Most observations described above were accounted for by density-functional calculations. They arrived at ground state structures and HF tensors compatible with the low-temperature EPR data.Bockstedte et al. (2003); Umeda et al. (2004a); Bratus’ et al. (2005) According to the calculations, V and V defects adopt and geometries in the ground state, with their highest (semi-)occupied Kohn-Sham states (HOKS) possessing and symmetry, respectively. Within the above LCAO picture they can be approximately described as and , respectively, explaining the HF structure observed for V and V at low-temperatures ( K). They are also consistent with the measurements of V at K if we assume that above this temperature the defect assumes a motional-averaged trigonal state due to fast hopping between all three , and degenerate structures neighboring the undistorted () configuration. Note that in line with the observations, all Si radicals contribute to in V (under static and dynamic conditions), and the amplitude of the axial radical in the state accounts for about 50% of the total LCAO localization in V. The paramagnetic state of V is also consistent with the observed anti-bonding character between Si and the basal Si radicals. However, the model is still unable to account for the magnitude of the high-temperature ( K) HF signals. Another puzzle, which was noted by Bockstedte and co-workers,Bockstedte et al. (2003) is that despite being a singlet state, the trigonal V configuration is unstable against monoclinic distortion, implying the influence of a pseudo-Jahn-Teller (pJT) effect. However, neither was a justification provided for its manifestation, nor was it found why a similar effect is apparently missing in V.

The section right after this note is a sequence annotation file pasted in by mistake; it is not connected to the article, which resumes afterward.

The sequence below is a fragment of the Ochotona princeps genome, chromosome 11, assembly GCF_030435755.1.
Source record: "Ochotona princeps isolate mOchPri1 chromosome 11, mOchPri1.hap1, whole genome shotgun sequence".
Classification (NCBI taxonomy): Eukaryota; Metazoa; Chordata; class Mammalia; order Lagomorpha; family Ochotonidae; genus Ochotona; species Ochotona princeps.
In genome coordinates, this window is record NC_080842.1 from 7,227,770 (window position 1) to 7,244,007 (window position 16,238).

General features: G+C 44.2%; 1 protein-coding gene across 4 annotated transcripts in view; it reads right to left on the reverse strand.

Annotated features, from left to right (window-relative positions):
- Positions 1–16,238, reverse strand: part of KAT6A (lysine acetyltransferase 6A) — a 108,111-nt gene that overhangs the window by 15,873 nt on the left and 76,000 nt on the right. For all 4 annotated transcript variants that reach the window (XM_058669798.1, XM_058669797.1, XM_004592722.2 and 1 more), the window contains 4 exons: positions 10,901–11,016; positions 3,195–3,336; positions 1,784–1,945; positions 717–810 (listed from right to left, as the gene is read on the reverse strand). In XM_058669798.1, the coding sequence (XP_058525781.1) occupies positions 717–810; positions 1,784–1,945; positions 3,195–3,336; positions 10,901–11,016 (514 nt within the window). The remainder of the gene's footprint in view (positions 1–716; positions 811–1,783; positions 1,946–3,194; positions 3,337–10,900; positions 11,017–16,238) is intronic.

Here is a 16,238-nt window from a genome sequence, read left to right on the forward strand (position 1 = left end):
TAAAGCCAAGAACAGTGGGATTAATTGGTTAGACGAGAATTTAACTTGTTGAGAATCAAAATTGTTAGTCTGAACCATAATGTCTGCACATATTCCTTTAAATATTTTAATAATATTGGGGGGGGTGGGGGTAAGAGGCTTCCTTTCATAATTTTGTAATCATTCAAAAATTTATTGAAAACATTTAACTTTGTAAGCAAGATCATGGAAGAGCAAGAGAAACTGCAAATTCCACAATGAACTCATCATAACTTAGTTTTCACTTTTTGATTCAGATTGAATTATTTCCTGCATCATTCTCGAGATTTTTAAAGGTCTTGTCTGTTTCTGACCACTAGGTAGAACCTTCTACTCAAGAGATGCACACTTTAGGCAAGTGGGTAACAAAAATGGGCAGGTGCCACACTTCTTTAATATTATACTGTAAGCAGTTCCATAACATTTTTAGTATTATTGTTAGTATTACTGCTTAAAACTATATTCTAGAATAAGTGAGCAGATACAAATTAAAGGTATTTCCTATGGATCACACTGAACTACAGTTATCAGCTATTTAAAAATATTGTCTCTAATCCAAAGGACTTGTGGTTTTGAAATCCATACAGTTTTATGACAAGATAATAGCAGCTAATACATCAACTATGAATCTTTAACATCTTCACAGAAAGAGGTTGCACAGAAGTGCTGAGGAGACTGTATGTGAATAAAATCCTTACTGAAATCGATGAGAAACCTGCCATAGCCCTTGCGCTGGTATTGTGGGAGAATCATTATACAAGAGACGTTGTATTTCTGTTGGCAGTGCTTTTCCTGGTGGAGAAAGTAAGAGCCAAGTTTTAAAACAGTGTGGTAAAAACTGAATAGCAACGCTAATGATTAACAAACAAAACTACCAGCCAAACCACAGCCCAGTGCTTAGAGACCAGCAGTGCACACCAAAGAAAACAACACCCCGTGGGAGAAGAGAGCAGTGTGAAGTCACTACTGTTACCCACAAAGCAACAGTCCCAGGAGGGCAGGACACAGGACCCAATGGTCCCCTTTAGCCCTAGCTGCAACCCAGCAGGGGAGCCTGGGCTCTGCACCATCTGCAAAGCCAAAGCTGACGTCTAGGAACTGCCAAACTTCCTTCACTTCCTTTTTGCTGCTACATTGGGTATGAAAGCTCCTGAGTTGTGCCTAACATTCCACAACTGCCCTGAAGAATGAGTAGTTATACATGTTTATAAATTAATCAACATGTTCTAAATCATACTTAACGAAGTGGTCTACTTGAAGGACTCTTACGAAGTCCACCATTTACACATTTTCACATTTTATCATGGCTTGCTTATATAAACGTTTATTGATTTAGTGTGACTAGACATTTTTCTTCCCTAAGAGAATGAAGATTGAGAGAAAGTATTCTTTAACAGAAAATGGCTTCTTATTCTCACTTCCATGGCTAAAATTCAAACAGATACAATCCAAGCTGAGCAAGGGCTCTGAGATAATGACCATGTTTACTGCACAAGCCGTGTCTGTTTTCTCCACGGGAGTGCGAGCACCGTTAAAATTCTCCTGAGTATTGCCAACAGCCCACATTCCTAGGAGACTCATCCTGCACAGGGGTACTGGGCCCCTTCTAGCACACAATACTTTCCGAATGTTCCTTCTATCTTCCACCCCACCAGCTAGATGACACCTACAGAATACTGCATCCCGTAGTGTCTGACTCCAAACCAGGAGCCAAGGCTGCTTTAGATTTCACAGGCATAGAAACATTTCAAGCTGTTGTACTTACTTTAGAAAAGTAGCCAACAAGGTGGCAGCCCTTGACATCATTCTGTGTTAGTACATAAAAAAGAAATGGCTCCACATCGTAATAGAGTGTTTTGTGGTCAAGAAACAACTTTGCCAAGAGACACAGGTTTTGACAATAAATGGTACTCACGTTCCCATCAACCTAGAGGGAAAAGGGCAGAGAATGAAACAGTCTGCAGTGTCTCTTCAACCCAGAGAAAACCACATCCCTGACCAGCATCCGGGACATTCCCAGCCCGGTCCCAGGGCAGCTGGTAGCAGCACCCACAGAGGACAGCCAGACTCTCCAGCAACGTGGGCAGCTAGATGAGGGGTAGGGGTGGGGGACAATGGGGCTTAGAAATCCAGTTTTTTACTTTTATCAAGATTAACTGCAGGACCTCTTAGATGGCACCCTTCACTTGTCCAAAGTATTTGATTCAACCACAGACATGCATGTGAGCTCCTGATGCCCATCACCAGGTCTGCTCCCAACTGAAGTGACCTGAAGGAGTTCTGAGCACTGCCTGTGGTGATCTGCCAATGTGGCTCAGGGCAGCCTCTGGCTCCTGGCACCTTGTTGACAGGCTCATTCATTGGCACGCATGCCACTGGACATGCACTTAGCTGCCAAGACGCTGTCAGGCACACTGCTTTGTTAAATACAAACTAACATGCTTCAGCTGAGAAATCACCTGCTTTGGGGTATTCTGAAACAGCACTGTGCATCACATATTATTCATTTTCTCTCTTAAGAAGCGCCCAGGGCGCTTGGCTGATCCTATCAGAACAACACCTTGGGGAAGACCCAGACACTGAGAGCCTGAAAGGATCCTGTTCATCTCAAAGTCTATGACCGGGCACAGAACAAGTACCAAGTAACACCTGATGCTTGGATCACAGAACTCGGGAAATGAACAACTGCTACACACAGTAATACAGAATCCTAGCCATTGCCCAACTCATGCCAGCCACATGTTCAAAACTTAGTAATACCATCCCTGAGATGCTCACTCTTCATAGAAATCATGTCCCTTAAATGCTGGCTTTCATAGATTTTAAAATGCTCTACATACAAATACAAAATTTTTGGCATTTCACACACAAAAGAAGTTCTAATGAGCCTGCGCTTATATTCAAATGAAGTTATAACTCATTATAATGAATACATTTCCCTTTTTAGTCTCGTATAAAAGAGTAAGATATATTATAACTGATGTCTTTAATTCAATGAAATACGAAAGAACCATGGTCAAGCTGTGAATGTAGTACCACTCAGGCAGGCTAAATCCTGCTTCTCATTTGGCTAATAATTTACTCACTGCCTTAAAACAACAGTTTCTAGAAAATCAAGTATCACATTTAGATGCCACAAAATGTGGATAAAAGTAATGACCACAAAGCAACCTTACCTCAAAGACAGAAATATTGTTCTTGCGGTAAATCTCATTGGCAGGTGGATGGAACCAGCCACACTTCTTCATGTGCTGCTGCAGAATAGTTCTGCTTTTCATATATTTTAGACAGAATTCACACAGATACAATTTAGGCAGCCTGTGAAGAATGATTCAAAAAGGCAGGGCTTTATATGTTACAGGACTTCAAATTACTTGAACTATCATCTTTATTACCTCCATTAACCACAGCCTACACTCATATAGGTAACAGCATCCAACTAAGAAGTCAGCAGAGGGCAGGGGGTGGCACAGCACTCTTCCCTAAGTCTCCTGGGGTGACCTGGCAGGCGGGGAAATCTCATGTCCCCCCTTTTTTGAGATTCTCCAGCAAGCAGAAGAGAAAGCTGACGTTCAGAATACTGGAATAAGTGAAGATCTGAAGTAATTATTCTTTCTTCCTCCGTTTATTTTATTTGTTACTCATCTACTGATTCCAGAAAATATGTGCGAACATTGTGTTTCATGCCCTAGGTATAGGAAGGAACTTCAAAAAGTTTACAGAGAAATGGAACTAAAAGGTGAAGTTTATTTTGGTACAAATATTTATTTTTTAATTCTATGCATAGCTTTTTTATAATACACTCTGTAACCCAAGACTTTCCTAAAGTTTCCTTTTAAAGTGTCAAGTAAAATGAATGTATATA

Negatively charged carbon vacancies were observed by EPR in n-type -SiC irradiated either with MeV electrons at 850C or with 250 keV electrons at room temperature.Umeda et al. (2005); Son et al. (2012) Although some traces of V and V signals could be detected above K in darkness (in heavily doped material),Son et al. (2012) most experiments were performed on illuminated samples, which gave rise to much stronger signals.Umeda et al. (2005); Son et al. (2012); Trinh et al. (2013) At the cubic site and below K, the V main line showed a monoclinic pattern and a single HF pair related to two symmetry-equivalent Si nuclei (Si).Trinh et al. (2013) Additional and weaker HF signals were related to more distant shells. Above K the Si HF signal disappeared from the spectrum and the main line acquired a trigonal pattern, accompanied by the appearance of a new axial HF pair (due to interaction between a magnetic Si nucleus and the electron spin). As the temperature further increased, the magnitude of the Si HF splitting increased and at 80-90 K a weak and broad HF pair accounting for three equivalent (Si) nuclei appeared in the spectrum as well.Trinh et al. (2013) Regarding V, the main signal is monoclinic at K and below. At these temperatures two HF signal pairs related to two inequivalent Si nuclei (Si and Si) with site symmetry were detected. Raising the temperature above K led to the broadening and disappearance of the Si HF, while the main-line and Si HF components merged into single trigonal peaks. The activation barrier for the monoclinic-trigonal conversion was estimated as 0.02 eV.Umeda et al. (2005) Within the temperature range of 70-120 K only the Si HF was detected, but when K a trigonal HF signal representative of three equivalent Si nuclei (Si) was also observed.